DPO presents Musical Gallery, honoring the life’s work of iconic American painter/illustrator Norman Rockwell
With those words Norman Rockwell summed up his modus operandi for a lifetime of artistic achievement. For forty-plus years, his illustrations of the covers of The Saturday Evening Post magazine became an integral part of American popular culture. The Willie Gillis and Four Freedoms series, Rosie the Riveter, and my personal favorite, Saying Grace, captured the essence of the beauty, joy, seriousness, and camaraderie of everyday American life.
Picture this: a small-town café peopled by working-class people. Two big, burly, cigarette-smoking truck drivers share a table with a small, red-headed boy and an older woman (ostensibly his grandmother). One trucker reads a menu; the other holds a cup of coffee and stares inquisitively at the woman and boy, both of whom have their heads bowed, their eyes closed, and their hands folded in prayer and saying grace.
That juxtaposition of characters, that slice-of-life realism was how Norman Rockwell told pictures in stories.
Organized by the Norman Rockwell Museum, American Chronicles: The Art of Norman Rockwell (At the Dayton Art Institute November 12, 2011 – February 5, 2012) is an exhibition spanning 56 years of his work (1914 – 1970) that traces his artistic contributions and the impact of his images on American popular culture.
Concurrently, on Friday, January 6 and Saturday, January 7, at 8 pm in the Schuster Center, the Dayton Philharmonic Orchestra will present Musical Gallery, a concert program that features a Debussy prelude, the Brahms Piano Concerto No. 1 performed by American pianist William Wolfram, and Rockwell Reflections, a study in Americana by national and international award-winning composer Stella Sung.
For Rockwell Reflections, Stella Sung chose five seminal paintings by Norman Rockwell to use as points of departure for her compositions. Like Rockwell’s paintings, these compositions have a strong narrative quality. During the performance of Rockwell Reflections, the DPO will project imagery of these five of Rockwell’s most famous paintings on a screen above the DPO in the Mead Theater:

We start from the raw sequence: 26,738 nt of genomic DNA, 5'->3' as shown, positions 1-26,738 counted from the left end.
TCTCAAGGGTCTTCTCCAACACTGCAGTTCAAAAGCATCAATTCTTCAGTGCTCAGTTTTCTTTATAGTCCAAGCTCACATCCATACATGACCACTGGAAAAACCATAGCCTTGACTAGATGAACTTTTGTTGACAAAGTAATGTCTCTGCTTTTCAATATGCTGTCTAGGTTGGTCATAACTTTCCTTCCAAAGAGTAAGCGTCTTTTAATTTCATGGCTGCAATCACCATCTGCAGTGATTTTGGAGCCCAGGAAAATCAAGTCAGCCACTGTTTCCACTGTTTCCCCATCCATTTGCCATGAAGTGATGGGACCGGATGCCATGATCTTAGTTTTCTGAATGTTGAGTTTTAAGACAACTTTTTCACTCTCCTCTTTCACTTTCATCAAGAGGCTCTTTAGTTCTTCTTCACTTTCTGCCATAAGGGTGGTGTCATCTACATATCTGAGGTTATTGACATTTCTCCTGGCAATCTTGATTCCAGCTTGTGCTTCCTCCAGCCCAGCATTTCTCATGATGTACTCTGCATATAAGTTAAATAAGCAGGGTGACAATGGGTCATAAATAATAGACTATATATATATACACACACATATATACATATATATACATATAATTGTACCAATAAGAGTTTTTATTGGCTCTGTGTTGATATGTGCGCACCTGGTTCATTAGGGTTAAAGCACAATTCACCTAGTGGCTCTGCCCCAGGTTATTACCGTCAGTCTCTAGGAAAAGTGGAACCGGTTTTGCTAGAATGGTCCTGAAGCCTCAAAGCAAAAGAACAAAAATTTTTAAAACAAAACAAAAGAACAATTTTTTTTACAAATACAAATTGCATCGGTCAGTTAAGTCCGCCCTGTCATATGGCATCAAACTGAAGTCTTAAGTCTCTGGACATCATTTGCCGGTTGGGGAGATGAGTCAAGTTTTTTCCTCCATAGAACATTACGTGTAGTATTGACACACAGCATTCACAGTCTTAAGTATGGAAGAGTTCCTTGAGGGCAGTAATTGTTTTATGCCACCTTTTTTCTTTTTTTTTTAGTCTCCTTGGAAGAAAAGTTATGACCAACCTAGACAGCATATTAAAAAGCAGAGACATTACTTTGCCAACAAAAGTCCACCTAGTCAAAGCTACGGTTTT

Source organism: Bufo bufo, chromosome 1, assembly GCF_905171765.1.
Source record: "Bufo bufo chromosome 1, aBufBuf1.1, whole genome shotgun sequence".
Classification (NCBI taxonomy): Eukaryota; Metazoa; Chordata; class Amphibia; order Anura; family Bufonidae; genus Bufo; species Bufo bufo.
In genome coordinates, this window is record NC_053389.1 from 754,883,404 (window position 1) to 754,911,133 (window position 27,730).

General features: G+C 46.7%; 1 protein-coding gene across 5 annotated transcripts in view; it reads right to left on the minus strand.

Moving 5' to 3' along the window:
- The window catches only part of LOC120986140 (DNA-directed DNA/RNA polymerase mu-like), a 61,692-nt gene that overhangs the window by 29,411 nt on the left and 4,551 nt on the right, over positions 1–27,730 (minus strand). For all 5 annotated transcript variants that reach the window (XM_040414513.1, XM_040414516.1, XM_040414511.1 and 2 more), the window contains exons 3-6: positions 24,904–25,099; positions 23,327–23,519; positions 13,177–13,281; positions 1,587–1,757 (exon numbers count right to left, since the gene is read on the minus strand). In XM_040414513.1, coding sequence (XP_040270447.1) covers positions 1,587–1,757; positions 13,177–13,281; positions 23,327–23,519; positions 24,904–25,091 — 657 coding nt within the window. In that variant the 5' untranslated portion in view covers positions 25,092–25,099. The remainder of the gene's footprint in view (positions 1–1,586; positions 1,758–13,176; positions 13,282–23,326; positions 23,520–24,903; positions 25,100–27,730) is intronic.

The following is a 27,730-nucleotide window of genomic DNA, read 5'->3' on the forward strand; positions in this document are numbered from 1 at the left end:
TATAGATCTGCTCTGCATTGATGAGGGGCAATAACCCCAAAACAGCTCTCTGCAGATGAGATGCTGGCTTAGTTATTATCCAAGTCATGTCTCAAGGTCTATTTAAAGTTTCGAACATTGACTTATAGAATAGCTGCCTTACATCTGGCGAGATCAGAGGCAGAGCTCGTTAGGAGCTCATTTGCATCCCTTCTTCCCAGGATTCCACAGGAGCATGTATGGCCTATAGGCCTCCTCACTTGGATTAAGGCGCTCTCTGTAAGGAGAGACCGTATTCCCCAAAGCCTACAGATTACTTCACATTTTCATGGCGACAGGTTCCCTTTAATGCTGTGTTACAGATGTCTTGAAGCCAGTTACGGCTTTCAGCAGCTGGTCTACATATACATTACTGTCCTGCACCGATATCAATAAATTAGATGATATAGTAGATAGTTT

Artist Facing Blank Canvas, 1938
This painting is an unusual self-portrait. Rockwell does not show us his likeness; instead, the artist lets us look over his shoulder at a dilemma that ruled his working life. With clarity and wit he communicates his exasperation through such telling details as the head scratch, the splayed shirt collar, the upside-down horseshoe, and the rejected sketches piled on the floor.
The Stay at Homes, 1927
In this charming scene a boy and his grandfather seem to be lost in a reverie as they gaze out at a schooner leaving the harbor for open water. For the child such journeys are yet to come; for the grandfather the journeys are memories to be savored. Rockwell elaborates his theme with a swirl of gulls above the two figures. Birds in flight are an age-old metaphor for flights of imagination and spirit.
Rockwell’s painting illustrates a key moment in a short story about a circus clown named Pokey Joe. Pokey Joe has been suffering from self-doubt about his ability to perform. His friends and fellow performers organize a little deception to cheer him up, letting him win an important game of checkers. The painting captures Pokey Joe’s delight in his moment of triumph. Also apparent is Rockwell’s delight in painting the brilliantly colored circus setting.
In this musical composition, the DPO playing in the background represents the circus, while the individual players of the strings represent the five figures in the foreground of the painting. The concertmaster is the checkers player on the left and the principal cellist is the clown on the right. The dog that is quite content to continue sleeping is played by the viola that never changes pitch!
Murder in Mississippi, 1965
In the 1960s Rockwell began to do assignments for Look Magazine, which addressed important current events. The most dramatic painting of this period was Murder in Mississippi. Rockwell was horrified by the murder of three young, dedicated civil rights workers near Philadelphia, Mississippi in 1964. Klansmen stopped the three men at night on a deserted road, took them to a remote location, and shot them. Rockwell’s painting of their last moments is not a documentary. Instead, the artist created his work in the style of a formal heroic composition. It honors the courage and sacrifice of these three young men.
The Peace Corp, JFK’s Bold Legacy, 1966
Rockwell was deeply affected by the turmoil of the 1960s, the racial conflicts, assassinations, Vietnam War, and nuclear threat. Rockwell, though, always found a reason for optimism in young people. The Peace Corp represents this optimism in a group of profile portraits of young men and women looking up and outward toward a bright vision beyond the confines of the picture. The profile portrait composition is a reprise of his famous 1942 painting Freedom of Worship. Here, though, the faith that Rockwell celebrates is the spirit of the next generation to make the world a better place.
Exasperation. Reverie. Delight. Courage. Optimism. Those are the emotions, sentiments, and character traits that Norman Rockwell set down on canvas for us all to look at and see reflections of ourselves as people.
And as Americans.
Dayton Philharmonic Presents “Musical Gallery”
January 6 and January 7 at 8 pm
Schuster Performing Arts Center